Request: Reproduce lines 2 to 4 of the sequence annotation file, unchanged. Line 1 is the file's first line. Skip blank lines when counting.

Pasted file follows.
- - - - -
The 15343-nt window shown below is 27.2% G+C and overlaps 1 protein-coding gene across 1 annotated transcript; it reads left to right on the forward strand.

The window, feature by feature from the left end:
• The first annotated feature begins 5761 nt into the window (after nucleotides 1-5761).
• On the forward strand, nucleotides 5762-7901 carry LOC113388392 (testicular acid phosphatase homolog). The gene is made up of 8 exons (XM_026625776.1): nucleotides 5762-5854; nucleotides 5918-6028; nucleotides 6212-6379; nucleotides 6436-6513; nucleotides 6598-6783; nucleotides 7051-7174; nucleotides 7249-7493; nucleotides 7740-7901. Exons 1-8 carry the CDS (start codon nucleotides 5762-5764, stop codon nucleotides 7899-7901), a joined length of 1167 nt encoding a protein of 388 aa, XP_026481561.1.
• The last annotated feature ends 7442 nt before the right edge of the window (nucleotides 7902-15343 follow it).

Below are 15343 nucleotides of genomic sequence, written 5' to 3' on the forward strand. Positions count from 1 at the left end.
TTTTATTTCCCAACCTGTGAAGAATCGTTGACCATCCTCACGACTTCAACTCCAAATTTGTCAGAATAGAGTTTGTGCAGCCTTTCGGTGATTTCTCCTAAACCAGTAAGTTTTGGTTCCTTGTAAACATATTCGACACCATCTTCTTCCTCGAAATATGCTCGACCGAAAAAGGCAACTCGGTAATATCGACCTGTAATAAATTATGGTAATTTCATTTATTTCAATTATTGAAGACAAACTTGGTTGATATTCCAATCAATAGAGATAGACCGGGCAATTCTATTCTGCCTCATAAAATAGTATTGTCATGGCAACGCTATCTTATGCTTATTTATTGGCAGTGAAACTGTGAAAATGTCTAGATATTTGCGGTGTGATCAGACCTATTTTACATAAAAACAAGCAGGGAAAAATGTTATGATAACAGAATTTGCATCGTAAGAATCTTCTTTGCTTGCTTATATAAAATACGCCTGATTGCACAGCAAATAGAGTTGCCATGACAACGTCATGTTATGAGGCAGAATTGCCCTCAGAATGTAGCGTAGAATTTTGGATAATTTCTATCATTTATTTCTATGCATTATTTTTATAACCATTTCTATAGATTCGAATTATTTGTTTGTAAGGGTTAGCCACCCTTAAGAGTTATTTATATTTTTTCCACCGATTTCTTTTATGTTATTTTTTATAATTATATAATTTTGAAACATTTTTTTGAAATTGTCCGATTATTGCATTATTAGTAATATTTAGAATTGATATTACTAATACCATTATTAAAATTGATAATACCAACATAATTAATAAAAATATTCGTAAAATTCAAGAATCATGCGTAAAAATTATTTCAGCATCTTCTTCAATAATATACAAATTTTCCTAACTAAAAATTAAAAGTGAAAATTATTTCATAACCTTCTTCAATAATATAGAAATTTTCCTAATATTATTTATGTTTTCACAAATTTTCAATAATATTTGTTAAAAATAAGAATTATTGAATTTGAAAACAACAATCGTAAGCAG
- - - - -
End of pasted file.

The window, feature by feature from the left end:
• The first annotated feature begins 5761 nt into the window (after nucleotides 1-5761).
• On the forward strand, nucleotides 5762-7901 carry LOC113388392 (testicular acid phosphatase homolog). The gene is made up of 8 exons (XM_026625776.1): nucleotides 5762-5854; nucleotides 5918-6028; nucleotides 6212-6379; nucleotides 6436-6513; nucleotides 6598-6783; nucleotides 7051-7174; nucleotides 7249-7493; nucleotides 7740-7901. Exons 1-8 carry the CDS (start codon nucleotides 5762-5764, stop codon nucleotides 7899-7901), a joined length of 1167 nt encoding a protein of 388 aa, XP_026481561.1.